Linslade student Bethany Sinfield was told she’d never walk or talk again after a devastating stroke two years ago.
But on Sunday, December 7, the Cedars Upper School teenager will prove the medical profession wrong when she takes part in Santa’s Little Helpers run at Richmond Park.
The 2km distance – in aid of the Stroke Association – will probably be a challenge.
But the Linslade lass will tackle it with the strength and courage that prompted one nurse to call her “Our little miracle”.
Bethany, now 19, still struggles with mobility and speech. But she compensates for both with a stunningly sweet smile.
“I never leave home without it,” she grins.
She’d be the first to admit life has been tough since that grim night in September 2012.
“I woke up needing a drink but couldn’t swallow,” she recalls. “I also had an awful migraine.
“I tried to get to my parents’ room but kept falling. When I tried to shout, only a whisper came.
“The left hand side of my head was so hot, I literally felt like I had a fire in my brain.
“When the paramedic arrived, I had trouble getting the words out. My mind was blank, as if someone had turned it off.”
Bethany was taken to the Luton & Dunstable Hospital. Although she was showing signs of stroke this was dismissed as she was considered too young. A CT scan revealed nothing because the clot was in her brainstem.
She was transferred to Addenbrooke’s and then to Northwick Park where her parents were told she would always need a feeding tube and that while she might learn to stand, she would not be able to walk.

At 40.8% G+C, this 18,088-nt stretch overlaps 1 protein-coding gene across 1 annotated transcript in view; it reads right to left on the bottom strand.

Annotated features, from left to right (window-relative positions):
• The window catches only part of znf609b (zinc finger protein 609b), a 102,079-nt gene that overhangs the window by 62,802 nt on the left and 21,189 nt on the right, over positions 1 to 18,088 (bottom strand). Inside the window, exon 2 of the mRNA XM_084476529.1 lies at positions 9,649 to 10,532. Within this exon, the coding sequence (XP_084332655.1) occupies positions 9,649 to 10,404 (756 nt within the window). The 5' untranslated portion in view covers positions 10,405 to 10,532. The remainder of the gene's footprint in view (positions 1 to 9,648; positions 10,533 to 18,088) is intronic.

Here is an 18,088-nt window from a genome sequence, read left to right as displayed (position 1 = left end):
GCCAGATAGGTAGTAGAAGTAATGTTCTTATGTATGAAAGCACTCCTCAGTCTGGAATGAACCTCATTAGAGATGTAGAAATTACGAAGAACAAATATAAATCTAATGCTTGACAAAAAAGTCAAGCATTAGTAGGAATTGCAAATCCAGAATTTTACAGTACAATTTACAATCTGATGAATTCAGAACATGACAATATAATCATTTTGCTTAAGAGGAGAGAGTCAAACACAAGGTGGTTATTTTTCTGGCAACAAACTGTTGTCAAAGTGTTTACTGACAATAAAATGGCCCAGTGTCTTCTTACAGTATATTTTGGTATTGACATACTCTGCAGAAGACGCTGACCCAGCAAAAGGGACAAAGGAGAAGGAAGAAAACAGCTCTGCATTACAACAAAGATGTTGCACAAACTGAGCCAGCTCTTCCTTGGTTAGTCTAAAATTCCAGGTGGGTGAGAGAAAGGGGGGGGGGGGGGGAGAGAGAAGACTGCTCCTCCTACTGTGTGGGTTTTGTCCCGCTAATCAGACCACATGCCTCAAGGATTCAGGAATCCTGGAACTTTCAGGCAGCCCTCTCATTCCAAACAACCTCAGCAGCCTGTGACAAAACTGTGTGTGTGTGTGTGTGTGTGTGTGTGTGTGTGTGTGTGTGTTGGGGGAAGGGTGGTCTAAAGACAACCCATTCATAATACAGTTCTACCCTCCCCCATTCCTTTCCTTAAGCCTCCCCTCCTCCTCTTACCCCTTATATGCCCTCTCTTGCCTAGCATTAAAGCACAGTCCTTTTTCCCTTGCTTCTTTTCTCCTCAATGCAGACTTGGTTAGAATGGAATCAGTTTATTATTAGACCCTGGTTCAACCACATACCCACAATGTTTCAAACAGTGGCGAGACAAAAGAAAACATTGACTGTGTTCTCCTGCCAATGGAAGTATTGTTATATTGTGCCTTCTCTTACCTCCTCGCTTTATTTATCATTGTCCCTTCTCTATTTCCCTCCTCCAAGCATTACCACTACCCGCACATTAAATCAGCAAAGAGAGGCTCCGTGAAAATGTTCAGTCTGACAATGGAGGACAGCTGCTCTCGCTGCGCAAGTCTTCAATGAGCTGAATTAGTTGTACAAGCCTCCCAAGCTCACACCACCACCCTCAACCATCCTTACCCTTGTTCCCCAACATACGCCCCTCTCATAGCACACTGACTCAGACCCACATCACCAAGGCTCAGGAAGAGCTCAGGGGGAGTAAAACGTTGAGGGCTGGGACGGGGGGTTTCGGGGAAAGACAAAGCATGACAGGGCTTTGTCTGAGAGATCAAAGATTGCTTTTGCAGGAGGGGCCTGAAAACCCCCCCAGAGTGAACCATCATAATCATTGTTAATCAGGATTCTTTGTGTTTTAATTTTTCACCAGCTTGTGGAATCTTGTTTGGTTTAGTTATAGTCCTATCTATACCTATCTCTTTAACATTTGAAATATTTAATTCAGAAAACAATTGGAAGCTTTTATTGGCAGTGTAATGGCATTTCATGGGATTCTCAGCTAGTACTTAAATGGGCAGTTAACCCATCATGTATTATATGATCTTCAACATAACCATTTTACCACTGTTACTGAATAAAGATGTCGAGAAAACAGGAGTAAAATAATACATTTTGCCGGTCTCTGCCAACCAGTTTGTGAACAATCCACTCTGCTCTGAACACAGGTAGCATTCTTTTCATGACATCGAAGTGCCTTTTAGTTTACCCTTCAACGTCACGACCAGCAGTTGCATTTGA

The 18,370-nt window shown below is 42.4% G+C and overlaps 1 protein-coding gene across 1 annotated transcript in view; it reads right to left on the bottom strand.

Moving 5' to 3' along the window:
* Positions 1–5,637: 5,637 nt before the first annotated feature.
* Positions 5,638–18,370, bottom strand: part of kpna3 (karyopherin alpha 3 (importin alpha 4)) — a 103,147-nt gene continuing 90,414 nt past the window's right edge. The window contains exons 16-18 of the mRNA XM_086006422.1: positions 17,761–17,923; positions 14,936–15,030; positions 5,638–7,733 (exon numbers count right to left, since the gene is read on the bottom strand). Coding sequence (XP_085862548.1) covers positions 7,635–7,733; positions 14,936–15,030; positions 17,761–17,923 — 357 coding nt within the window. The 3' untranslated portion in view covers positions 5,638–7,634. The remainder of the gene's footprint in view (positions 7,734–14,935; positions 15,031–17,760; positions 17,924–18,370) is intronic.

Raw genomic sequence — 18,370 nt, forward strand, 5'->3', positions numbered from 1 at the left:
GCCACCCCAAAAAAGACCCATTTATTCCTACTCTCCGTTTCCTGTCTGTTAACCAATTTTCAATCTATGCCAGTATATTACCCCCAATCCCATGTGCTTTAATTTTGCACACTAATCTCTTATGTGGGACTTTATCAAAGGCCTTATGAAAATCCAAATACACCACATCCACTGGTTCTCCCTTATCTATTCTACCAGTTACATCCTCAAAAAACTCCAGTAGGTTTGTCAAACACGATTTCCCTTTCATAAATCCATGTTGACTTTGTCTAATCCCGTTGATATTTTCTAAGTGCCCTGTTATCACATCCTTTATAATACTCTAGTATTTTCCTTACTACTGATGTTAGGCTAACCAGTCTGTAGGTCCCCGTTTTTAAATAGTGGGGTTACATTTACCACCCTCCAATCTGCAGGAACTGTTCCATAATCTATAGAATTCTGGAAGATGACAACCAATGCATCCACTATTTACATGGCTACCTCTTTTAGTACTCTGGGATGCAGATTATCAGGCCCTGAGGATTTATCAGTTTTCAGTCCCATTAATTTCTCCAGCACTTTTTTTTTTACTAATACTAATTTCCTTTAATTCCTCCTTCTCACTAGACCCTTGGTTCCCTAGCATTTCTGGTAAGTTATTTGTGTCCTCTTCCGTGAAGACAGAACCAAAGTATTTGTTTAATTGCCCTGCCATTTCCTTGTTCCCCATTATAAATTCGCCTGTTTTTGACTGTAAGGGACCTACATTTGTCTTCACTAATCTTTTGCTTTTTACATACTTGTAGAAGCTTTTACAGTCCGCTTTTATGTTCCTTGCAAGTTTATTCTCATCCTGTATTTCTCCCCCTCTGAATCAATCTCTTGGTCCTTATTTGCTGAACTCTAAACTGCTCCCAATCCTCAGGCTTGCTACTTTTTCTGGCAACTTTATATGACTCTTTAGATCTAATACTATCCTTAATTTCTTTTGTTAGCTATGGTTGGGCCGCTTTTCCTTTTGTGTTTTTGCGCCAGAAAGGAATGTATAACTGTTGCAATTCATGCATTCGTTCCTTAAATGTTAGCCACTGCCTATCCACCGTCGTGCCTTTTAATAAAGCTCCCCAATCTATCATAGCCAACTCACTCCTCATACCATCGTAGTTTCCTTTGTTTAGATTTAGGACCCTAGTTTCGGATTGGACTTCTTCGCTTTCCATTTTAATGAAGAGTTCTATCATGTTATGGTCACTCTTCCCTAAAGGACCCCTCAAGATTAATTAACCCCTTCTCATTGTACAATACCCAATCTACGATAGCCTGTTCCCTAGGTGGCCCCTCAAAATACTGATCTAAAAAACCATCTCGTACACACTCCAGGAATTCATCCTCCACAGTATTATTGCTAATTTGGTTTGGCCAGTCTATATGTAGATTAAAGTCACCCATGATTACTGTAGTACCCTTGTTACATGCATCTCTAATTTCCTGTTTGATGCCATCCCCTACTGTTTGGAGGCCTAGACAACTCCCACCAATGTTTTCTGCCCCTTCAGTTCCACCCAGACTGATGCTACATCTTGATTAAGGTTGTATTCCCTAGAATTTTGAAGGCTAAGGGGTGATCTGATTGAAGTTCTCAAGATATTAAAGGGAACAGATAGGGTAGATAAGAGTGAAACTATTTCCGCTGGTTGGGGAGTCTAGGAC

Brave Bethany was determined to regain some sense of normality and says: “Initially I asked ‘Why me?’ Then I started to improve and never thought about it again.”
Her future is also on hold: “Before my stroke I wanted to do veterinary nursing, now I think I’d like to study neuro psychology.
“But first I need to go back to college to finish my A levels.”
Bethany is surprisingly pragmatic about what’s happened. “It feels like I’ve had to slam the brakes on my former life and reverse down a different route,” she says.
“It’s been very hard but all the nurses, therapists and consultants I’ve come across have been utterly amazing. I’ve never felt alone, my parents have been there for me 100 percent.
“And I’m so grateful to all of them for never giving up on me.”
She’s taking part in the charity challenge with one aim in mind: “I want people to know that a stroke is not the end, there definitely is life afterwards – however it turns out.”
> If you’d like to sponsor this courageous teenager, visit www.justgiving.com/Bethany-Sinfield2